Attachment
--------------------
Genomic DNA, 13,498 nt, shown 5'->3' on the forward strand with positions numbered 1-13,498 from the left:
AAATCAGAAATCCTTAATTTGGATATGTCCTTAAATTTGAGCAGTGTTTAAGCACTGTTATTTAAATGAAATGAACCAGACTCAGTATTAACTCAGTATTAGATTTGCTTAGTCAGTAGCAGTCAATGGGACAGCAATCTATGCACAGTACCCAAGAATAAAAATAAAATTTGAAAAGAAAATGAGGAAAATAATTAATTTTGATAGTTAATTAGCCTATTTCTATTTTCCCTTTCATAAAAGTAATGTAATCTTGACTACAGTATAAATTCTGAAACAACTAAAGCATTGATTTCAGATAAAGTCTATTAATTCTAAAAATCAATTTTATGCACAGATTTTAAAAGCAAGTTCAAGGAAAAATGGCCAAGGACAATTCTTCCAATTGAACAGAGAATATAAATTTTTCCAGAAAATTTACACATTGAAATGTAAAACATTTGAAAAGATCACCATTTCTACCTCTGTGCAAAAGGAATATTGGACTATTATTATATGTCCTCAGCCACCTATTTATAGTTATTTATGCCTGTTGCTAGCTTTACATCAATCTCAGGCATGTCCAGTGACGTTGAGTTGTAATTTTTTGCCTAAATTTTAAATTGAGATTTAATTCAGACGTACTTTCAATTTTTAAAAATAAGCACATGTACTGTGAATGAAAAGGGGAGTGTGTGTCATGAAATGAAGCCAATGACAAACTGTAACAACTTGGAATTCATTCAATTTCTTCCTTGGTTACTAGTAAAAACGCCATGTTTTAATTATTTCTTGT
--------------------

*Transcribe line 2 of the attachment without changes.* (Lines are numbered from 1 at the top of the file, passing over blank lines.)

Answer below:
AAATCAGAAATCCTTAATTTGGATATGTCCTTAAATTTGAGCAGTGTTTAAGCACTGTTATTTAAATGAAATGAACCAGACTCAGTATTAACTCAGTATTAGATTTGCTTAGTCAGTAGCAGTCAATGGGACAGCAATCTATGCACAGTACCCAAGAATAAAAATAAAATTTGAAAAGAAAATGAGGAAAATAATTAATTTTGATAGTTAATTAGCCTATTTCTATTTTCCCTTTCATAAAAGTAATGTAATCTTGACTACAGTATAAATTCTGAAACAACTAAAGCATTGATTTCAGATAAAGTCTATTAATTCTAAAAATCAATTTTATGCACAGATTTTAAAAGCAAGTTCAAGGAAAAATGGCCAAGGACAATTCTTCCAATTGAACAGAGAATATAAATTTTTCCAGAAAATTTACACATTGAAATGTAAAACATTTGAAAAGATCACCATTTCTACCTCTGTGCAAAAGGAATATTGGACTATTATTATATGTCCTCAGCCACCTATTTATAGTTATTTATGCCTGTTGCTAGCTTTACATCAATCTCAGGCATGTCCAGTGACGTTGAGTTGTAATTTTTTGCCTAAATTTTAAATTGAGATTTAATTCAGACGTACTTTCAATTTTTAAAAATAAGCACATGTACTGTGAATGAAAAGGGGAGTGTGTGTCATGAAATGAAGCCAATGACAAACTGTAACAACTTGGAATTCATTCAATTTCTTCCTTGGTTACTAGTAAAAACGCCATGTTTTAATTATTTCTTGT